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Home » Eating Disorders » Qsymia, Belviq Approved for Obesity, Weight Loss

Qsymia, Belviq Approved for Obesity, Weight Loss

Qsymia, Belviq Approved for Obesity, Weight LossIf you’re obese and are at the end of your ropes looking for weight loss help, there’s good news from the U.S. Food and Drug Administration (FDA). The FDA in the past few months has approved two new weight loss drugs for people who struggle with obesity and being overweight — Qsymia and Belviq.

Both Qsymia (pronounced kyoo-sim-EE-uh and manufactured by Vivus Pharmaceuticals) and Belviq (pronounced bel-VEEK and manufactured by Arena Pharmaceuticals) have been shown to be effective in their clinical trials to help people lose significant amounts of weight.

Qsymia is composed of two generic drugs, phentermine (an appetite suppressant) and topiramate (a seizure and migraine medication). Belviq focuses on changing on how serotonin is processed by the brain. Qysmia will be on sale by the end of the year, while Belviq won’t be available until sometime in early-to-mid 2013.

Should you consider these drugs if you’re obese or seriously overweight?

The short answer is, yes, if you’re obese (BMI 30 or greater) or overweight (BMI 27 or greater) with a weight-related condition — such as type 2 diabetes, high blood pressure, or high cholesterol — you should consider these drugs.

Although likely to be expensive, both weight loss drugs will likely be approved by insurance companies for treatment of obesity or being overweight with other health conditions. Why? Because obesity is a serious chronic health problem affecting more than one-third of U.S. adults (35.7 percent), according to the U.S. Centers for Disease Control and Prevention. As such, it costs insurers a lot of money. In 2008, medical costs associated with obesity were estimated at $147 billion. Anything to bring those costs down is likely to become approved for payment by insurance companies.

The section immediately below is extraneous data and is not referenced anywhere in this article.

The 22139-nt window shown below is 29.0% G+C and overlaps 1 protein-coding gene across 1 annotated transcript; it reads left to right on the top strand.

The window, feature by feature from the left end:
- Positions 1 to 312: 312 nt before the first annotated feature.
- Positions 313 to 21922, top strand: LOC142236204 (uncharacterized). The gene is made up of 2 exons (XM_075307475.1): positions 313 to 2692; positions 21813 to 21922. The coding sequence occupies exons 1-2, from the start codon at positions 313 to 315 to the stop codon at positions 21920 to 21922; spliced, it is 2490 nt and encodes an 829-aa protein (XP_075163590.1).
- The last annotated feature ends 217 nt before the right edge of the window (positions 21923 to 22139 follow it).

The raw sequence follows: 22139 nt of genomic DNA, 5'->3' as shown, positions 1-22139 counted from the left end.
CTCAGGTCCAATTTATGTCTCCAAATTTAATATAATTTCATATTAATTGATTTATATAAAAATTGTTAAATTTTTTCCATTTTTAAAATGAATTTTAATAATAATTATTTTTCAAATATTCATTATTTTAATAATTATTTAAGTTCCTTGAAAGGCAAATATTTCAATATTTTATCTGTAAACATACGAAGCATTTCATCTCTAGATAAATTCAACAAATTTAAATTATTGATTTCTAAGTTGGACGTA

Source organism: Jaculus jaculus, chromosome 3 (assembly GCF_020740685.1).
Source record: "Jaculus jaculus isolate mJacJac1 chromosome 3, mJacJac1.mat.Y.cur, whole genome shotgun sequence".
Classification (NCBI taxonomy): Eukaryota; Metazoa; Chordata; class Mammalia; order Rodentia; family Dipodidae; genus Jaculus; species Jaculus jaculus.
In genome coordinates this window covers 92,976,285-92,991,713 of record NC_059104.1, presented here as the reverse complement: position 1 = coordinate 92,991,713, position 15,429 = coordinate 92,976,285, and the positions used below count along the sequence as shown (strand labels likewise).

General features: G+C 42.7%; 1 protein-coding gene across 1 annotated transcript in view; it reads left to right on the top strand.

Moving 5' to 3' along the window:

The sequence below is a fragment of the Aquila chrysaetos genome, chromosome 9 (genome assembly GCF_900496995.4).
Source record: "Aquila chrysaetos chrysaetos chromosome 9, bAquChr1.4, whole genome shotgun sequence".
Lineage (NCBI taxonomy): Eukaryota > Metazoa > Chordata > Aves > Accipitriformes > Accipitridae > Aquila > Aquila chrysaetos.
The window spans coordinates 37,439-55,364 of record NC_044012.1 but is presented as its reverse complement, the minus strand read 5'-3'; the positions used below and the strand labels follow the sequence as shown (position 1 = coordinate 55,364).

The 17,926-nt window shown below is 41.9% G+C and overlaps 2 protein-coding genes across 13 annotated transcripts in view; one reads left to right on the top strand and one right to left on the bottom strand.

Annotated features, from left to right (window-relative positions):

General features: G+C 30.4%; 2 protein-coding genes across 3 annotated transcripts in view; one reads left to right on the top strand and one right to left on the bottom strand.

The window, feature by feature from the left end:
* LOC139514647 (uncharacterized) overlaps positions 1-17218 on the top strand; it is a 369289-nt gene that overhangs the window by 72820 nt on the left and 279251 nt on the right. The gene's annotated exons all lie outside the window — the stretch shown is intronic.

Some financial analysts have argued that insurers won’t approve these drugs for treatment, and will instead just force doctors to prescribe the two generic components that go to make up one of these drugs, Qsymia. That would be a significant risk factor for both insurers and doctors, since they would be trying to circumvent the FDA’s requirement that Vivus set up a strict Risk Evaluation and Mitigation Strategy (REMS). This program includes a medication guide giving patients important safety information, prescriber training, and pharmacy certification.

Insurers would be taking on all the risk Vivus now does of the REMS program if they force doctors to prescribe the generic components on their own. And doctors may balk at doing so, understanding that without careful education, surveillance and monitoring, such prescriptions may open them up to more liability down the road.

Pregnant or nursing women should not take either Belviq or Qsymia. You can learn more about both drugs — and whether they might be right for you — in our full library article below. Neither drug substitutes for eating a healthy diet and regular exercise (e.g., neither is a magic, silver weight-loss bullet).

Read the full article: Qsymia and Belviq Drugs for Obesity, Weight Loss

Qsymia, Belviq Approved for Obesity, Weight Loss


John M. Grohol, Psy.D.

Dr. John Grohol is the founder and Editor-in-Chief of Psych Central. He is a psychologist, author, researcher, and expert in mental health online, and has been writing about online behavior, mental health and psychology issues since 1995. Dr. Grohol has a Master's degree and doctorate in clinical psychology from Nova Southeastern University. Dr. Grohol sits on the editorial board of the journal Computers in Human Behavior and is a founding board member of the Society for Participatory Medicine. You can learn more about Dr. John Grohol here.


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APA Reference
Grohol, J. (2018). Qsymia, Belviq Approved for Obesity, Weight Loss. Psych Central. Retrieved on October 22, 2019, from https://psychcentral.com/blog/qsymia-belviq-approved-for-obesity-weight-loss/
Scientifically Reviewed
Last updated: 8 Jul 2018
Last reviewed: By a member of our scientific advisory board on 8 Jul 2018
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